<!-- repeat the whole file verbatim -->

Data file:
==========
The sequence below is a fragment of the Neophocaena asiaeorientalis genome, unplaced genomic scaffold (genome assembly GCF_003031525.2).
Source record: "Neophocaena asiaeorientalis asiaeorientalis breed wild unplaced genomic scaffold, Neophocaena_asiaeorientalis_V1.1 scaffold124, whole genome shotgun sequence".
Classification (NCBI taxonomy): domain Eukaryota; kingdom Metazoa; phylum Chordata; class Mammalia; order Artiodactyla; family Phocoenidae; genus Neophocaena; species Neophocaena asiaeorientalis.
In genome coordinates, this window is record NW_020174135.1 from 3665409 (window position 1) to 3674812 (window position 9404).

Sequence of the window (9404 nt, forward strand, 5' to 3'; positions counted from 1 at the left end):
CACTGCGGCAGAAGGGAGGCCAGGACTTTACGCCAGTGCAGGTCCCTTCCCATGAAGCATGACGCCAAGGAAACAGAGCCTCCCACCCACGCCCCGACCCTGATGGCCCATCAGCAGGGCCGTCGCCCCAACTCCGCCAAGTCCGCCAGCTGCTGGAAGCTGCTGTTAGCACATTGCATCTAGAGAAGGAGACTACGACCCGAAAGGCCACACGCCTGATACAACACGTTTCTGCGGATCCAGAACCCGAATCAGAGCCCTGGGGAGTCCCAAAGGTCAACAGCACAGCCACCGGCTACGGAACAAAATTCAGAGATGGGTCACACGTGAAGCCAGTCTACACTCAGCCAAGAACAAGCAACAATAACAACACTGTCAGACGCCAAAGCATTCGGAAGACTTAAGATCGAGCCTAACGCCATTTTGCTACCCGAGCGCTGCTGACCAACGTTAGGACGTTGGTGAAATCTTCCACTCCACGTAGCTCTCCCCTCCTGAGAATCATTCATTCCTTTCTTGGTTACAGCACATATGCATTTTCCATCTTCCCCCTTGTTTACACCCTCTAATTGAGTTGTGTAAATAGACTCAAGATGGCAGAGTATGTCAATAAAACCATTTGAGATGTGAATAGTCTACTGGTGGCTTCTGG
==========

The sequence below is a fragment of the Neophocaena asiaeorientalis genome, unplaced genomic scaffold (genome assembly GCF_003031525.2).
Source record: "Neophocaena asiaeorientalis asiaeorientalis breed wild unplaced genomic scaffold, Neophocaena_asiaeorientalis_V1.1 scaffold124, whole genome shotgun sequence".
Classification (NCBI taxonomy): domain Eukaryota; kingdom Metazoa; phylum Chordata; class Mammalia; order Artiodactyla; family Phocoenidae; genus Neophocaena; species Neophocaena asiaeorientalis.
In genome coordinates, this window is record NW_020174135.1 from 3665409 (window position 1) to 3674812 (window position 9404).

Sequence of the window (9404 nt, forward strand, 5' to 3'; positions counted from 1 at the left end):
CACTGCGGCAGAAGGGAGGCCAGGACTTTACGCCAGTGCAGGTCCCTTCCCATGAAGCATGACGCCAAGGAAACAGAGCCTCCCACCCACGCCCCGACCCTGATGGCCCATCAGCAGGGCCGTCGCCCCAACTCCGCCAAGTCCGCCAGCTGCTGGAAGCTGCTGTTAGCACATTGCATCTAGAGAAGGAGACTACGACCCGAAAGGCCACACGCCTGATACAACACGTTTCTGCGGATCCAGAACCCGAATCAGAGCCCTGGGGAGTCCCAAAGGTCAACAGCACAGCCACCGGCTACGGAACAAAATTCAGAGATGGGTCACACGTGAAGCCAGTCTACACTCAGCCAAGAACAAGCAACAATAACAACACTGTCAGACGCCAAAGCATTCGGAAGACTTAAGATCGAGCCTAACGCCATTTTGCTACCCGAGCGCTGCTGACCAACGTTAGGACGTTGGTGAAATCTTCCACTCCACGTAGCTCTCCCCTCCTGAGAATCATTCATTCCTTTCTTGGTTACAGCACATATGCATTTTCCATCTTCCCCCTTGTTTACACCCTCTAATTGAGTTGTGTAAATAGACTCAAGATGGCAGAGTATGTCAATAAAACCATTTGAGATGTGAATAGTCTACTGGTGGCTTCTGG